A research finding suggested using smartphones and other digital devices can boost memory skills.
The findings got published in the Journal of Experimental Psychology.
Senior author of the study Sam Gilbert, speaking with the media, said their research’s aim was to find how memory abilities get influenced by gadget use.
“We found that when people were allowed to use an external memory, the device helped them to remember the information they had saved into it,” he said. “This was hardly surprising, but we also found that the device improved people’s memory for unsaved information as well.”
He said people used their own memory to store the most valuable information they would like to remember. He went on to say people save additional important information in the device, adding they use their own memory to store information which may not be that important.
The 158 subjects, between the age of 18 and 71, were made to perform memory on a computer and tablet. The researchers showed 12 circles to the participants. They instructed to put some on the right and some on the opposite side.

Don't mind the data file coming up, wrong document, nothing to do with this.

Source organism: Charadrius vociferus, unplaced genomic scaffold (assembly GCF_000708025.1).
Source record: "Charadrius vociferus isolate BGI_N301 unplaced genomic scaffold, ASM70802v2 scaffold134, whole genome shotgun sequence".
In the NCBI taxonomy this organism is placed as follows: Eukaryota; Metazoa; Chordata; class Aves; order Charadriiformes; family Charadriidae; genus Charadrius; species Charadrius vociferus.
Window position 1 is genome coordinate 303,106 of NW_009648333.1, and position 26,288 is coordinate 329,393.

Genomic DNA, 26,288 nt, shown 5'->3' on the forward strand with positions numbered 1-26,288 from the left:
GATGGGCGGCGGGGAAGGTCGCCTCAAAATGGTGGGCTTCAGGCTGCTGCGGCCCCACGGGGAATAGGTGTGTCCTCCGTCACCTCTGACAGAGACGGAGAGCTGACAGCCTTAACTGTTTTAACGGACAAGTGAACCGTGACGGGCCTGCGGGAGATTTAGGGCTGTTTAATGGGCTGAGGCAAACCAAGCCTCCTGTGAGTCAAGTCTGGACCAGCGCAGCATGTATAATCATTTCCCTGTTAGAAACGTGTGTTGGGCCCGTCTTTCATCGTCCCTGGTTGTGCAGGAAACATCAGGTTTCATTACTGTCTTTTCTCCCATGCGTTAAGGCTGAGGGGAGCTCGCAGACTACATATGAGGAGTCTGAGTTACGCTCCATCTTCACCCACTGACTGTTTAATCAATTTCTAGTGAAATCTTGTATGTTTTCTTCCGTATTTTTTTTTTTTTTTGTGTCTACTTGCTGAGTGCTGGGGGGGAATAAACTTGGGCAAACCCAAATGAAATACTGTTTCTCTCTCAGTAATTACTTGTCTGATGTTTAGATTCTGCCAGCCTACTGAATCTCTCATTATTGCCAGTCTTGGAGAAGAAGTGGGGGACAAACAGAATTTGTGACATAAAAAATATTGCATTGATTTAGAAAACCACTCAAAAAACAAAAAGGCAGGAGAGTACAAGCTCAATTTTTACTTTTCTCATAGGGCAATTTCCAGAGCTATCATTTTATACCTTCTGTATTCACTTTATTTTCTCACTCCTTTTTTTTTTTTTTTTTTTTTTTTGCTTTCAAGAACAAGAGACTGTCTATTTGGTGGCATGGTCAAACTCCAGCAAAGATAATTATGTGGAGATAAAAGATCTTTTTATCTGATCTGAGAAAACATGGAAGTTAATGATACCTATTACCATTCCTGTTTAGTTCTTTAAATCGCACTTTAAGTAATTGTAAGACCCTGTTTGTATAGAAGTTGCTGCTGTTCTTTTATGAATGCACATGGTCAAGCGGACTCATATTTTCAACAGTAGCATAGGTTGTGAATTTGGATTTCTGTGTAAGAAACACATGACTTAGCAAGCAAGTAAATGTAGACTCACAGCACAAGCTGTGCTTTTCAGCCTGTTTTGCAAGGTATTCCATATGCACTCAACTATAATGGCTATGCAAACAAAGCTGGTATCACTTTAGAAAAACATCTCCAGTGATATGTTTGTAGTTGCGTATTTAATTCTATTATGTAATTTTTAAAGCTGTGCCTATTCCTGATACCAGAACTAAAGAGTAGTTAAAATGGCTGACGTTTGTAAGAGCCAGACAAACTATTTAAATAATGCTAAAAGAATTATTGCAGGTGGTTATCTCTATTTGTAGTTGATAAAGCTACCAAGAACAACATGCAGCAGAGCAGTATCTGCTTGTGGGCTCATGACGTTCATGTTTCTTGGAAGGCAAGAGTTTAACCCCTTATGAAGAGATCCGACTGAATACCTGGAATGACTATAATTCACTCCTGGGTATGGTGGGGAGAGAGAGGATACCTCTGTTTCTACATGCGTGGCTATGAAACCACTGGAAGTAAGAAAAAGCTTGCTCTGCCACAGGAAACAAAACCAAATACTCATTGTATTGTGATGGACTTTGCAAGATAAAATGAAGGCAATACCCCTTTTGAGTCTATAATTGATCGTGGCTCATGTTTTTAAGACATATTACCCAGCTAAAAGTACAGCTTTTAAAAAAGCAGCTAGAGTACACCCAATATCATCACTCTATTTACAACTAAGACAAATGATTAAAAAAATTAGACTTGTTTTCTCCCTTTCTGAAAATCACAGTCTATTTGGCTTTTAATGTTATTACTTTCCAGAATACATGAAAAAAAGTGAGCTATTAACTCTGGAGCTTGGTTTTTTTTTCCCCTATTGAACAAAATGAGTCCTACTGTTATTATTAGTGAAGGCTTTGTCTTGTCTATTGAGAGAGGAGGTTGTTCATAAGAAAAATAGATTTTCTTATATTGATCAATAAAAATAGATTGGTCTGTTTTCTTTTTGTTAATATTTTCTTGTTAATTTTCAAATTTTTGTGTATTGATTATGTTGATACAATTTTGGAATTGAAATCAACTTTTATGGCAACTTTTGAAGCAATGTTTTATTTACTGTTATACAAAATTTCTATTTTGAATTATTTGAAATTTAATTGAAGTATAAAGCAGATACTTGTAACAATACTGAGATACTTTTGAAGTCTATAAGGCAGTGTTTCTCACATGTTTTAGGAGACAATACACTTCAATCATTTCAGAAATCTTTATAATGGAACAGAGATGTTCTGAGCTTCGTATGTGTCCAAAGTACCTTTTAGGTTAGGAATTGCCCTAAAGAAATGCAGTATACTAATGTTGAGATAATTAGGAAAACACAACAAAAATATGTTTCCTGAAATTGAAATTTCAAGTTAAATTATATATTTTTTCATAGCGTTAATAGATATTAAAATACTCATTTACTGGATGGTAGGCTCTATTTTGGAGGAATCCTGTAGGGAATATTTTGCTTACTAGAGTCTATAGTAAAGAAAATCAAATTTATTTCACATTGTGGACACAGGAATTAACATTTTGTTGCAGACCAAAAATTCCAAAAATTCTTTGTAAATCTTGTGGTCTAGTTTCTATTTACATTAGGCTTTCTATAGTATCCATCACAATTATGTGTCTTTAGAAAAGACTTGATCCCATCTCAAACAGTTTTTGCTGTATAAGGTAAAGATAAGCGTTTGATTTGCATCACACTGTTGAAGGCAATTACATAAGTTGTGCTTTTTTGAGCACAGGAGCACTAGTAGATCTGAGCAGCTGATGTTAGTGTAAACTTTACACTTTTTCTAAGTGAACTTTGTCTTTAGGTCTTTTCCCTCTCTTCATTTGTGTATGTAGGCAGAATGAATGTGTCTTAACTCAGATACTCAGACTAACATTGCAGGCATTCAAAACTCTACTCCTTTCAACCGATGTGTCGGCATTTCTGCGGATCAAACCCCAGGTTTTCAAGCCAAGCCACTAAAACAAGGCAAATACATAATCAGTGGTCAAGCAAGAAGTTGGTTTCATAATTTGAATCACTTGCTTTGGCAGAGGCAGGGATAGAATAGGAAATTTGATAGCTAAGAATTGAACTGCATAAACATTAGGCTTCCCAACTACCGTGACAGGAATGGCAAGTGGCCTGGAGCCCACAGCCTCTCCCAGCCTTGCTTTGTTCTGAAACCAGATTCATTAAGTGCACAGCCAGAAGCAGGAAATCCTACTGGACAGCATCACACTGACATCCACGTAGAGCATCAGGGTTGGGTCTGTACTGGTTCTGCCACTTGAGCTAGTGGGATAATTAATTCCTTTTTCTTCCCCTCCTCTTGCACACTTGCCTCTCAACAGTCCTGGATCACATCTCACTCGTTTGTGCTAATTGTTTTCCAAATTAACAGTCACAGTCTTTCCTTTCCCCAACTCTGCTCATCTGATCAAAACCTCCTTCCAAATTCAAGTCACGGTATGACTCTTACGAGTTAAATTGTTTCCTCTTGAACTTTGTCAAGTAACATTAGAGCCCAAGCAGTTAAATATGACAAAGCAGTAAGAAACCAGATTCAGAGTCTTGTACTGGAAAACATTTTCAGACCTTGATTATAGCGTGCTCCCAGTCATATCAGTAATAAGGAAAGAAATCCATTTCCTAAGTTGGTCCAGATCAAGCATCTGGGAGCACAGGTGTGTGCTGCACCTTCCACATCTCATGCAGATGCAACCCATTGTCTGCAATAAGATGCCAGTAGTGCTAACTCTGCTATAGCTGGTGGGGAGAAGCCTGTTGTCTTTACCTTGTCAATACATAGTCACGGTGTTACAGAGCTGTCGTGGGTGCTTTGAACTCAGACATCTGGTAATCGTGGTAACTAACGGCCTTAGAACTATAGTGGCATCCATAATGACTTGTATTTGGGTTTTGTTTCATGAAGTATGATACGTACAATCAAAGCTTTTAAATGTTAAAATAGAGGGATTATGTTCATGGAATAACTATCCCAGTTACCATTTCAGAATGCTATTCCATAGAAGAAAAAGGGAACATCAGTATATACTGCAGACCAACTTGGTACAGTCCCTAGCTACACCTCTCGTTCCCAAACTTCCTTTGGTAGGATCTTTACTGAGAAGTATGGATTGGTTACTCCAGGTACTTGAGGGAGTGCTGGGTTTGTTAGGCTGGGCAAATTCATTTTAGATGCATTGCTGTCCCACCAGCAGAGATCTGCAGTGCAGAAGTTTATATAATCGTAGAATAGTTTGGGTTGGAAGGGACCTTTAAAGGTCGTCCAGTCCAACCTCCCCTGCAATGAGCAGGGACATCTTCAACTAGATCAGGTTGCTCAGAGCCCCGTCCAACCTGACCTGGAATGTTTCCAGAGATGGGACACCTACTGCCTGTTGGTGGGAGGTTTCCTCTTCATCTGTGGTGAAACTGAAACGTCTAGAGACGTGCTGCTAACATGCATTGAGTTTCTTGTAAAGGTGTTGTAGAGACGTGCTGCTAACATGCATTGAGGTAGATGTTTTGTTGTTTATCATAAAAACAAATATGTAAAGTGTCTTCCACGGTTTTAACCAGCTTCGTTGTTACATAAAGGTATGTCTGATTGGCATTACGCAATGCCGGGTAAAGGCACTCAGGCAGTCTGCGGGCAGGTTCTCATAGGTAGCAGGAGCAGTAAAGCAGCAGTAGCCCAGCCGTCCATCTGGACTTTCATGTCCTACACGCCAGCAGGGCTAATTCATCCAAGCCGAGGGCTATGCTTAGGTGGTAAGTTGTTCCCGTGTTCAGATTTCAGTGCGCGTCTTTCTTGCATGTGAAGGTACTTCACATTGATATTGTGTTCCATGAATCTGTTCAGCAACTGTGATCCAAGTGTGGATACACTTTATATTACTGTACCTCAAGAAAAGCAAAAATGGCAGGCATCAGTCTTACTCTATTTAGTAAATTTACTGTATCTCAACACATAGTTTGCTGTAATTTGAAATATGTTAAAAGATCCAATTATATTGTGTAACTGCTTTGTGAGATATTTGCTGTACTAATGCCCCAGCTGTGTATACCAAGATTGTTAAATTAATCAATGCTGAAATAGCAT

The two designated sides were named “high value” and “low value”. Remembering and dragging the circles in the high value meant 10 times more money than those who placed on the low-value side.
The subjects performed the memory task 16 times using their own memory to memorize for half of the experiment trials and being allowed to set reminders for the other half on the digital devices.
They found that the participants used the gadget to store information about the high-value circles. Using the devices improved their memory by 18 per cent.
There was a 27 per cent increase in low-value circles even in those who did not use the gadgets for setting reminders for the low-value circles.
Their memory for the low-value circles saw a by 27 per cent increase even in subjects who did not set reminders on their gadgets.
The findings got determined as “a potential cost to using reminders” by the researchers.
They found the subjects remembered the low-value circles better than the high-value ones when their reminders got taken away. It indicated that they “had entrusted the high-value circles to their devices and then forgotten about them.”
He said that external memory tools play a role in boosting memory abilities.
“Far from causing ‘digital dementia,’ using an external memory device can even improve our memory for information that we never saved,” he said.
He added: “We need to be careful that we back up the most important information. Otherwise, if a memory tool fails, we could be left with nothing but lower-importance information in our own memory.”